It's the kind of story that's not supposed to happen anymore: Small-town girl makes good. Six years ago Deborah Yates, born and raised in the East Texas town of Jacksonville, was just one more unknown dancer who had arrived in New York dreaming of the lights of Broadway. She did land a job as one of the anonymous high-kicking Rockettes, but it seemed her career was destined to remain equally anonymous— until the fall of 1998, when she went to an audition for Contact, an experimental "dance-play" that was under development at Lincoln Center. Yates was chosen to play the mysterious, never-named "Girl in the Yellow Dress," who, through her dancing each night at a swing club, gives a despairing advertising executive a reason to live. By the time Contact began having previews last fall, the buzz in New York's theater community had already started. Deborah Yates was not only a beautiful blonde, five feet nine inches tall, with legs like Cyd Charisse, but she was also an electrifying performer. The New York Times described her as "a razor-edged Grace Kelly," and Vanity Fair called her "the embodiment of erotic allure."
"I knew that things were going to be different when I dropped into my corner deli not long after the show had opened," Yates recalls while sitting in her small dressing room. "This man kept staring at me and staring at me. And finally he said, 'You're the Girl in the Yellow Dress!'"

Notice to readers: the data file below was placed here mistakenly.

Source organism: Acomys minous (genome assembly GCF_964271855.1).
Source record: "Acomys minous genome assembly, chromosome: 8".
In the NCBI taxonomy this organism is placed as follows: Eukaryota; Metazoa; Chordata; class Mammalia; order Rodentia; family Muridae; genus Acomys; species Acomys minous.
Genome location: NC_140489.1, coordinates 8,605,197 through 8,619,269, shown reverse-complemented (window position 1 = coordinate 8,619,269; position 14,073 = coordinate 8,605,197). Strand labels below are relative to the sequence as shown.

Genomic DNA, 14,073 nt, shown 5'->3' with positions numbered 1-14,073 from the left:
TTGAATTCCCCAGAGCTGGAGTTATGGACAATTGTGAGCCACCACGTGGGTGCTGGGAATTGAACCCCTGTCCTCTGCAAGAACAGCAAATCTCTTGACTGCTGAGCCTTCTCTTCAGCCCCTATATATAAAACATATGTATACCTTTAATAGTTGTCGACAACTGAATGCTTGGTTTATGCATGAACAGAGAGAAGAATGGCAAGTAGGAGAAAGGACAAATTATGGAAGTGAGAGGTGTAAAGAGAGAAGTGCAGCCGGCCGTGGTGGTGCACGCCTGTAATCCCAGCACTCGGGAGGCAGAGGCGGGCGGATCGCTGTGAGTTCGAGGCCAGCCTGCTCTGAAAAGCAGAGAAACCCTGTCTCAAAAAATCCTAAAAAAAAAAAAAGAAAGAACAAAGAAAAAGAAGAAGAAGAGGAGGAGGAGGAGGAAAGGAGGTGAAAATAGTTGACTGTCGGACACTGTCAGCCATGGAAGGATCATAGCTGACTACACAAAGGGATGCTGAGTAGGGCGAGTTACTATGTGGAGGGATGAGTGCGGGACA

Since then, an array of New York celebrities have gone backstage to meet her, including producers and directors who want to cast her in other Broadway musicals and even films. Not bad for someone who spent her childhood being, as she puts it, "very, very shy and very brainy." Yates attended high school in Jacksonville and Austin, and every day after school, she took dance classes. She continued taking them at Southern Methodist University but had no plans to major in dance. "I felt the pressure to have a high-powered career," she says. "I even quit dancing my junior year to study in England, but it was then that I realized that without dance, something very essential was missing from my life."
After graduating from SMU, Yates trained in Chicago, performed in a show on a cruise ship, and then made the move to New York—"The old hope-and-a-dream story," she says. She was nearly broke when she landed the Contact role. But once she put on the yellow dress and danced, her life was transformed. Yates, who like most dancers will not give her age, was nominated last spring for a Tony award for the best performance by a featured actress in a musical; she has appeared on such shows as Charlie Rose and Letterman's Late Show and has been featured in numerous magazines, from InStyle to GQ.
Yates's contract with the play ends this month, and she is undecided about what to do next. The offers are pouring in—"Inexplicably, I'm on the short list for leading roles in films, even though I'm a nobody in Hollywood"—but she just might stay on as the Girl in the Yellow Dress. "You don't often get a chance to play a character like this, someone who represents love and life, sensuality and passion," she says. "I could do this for a long, long time."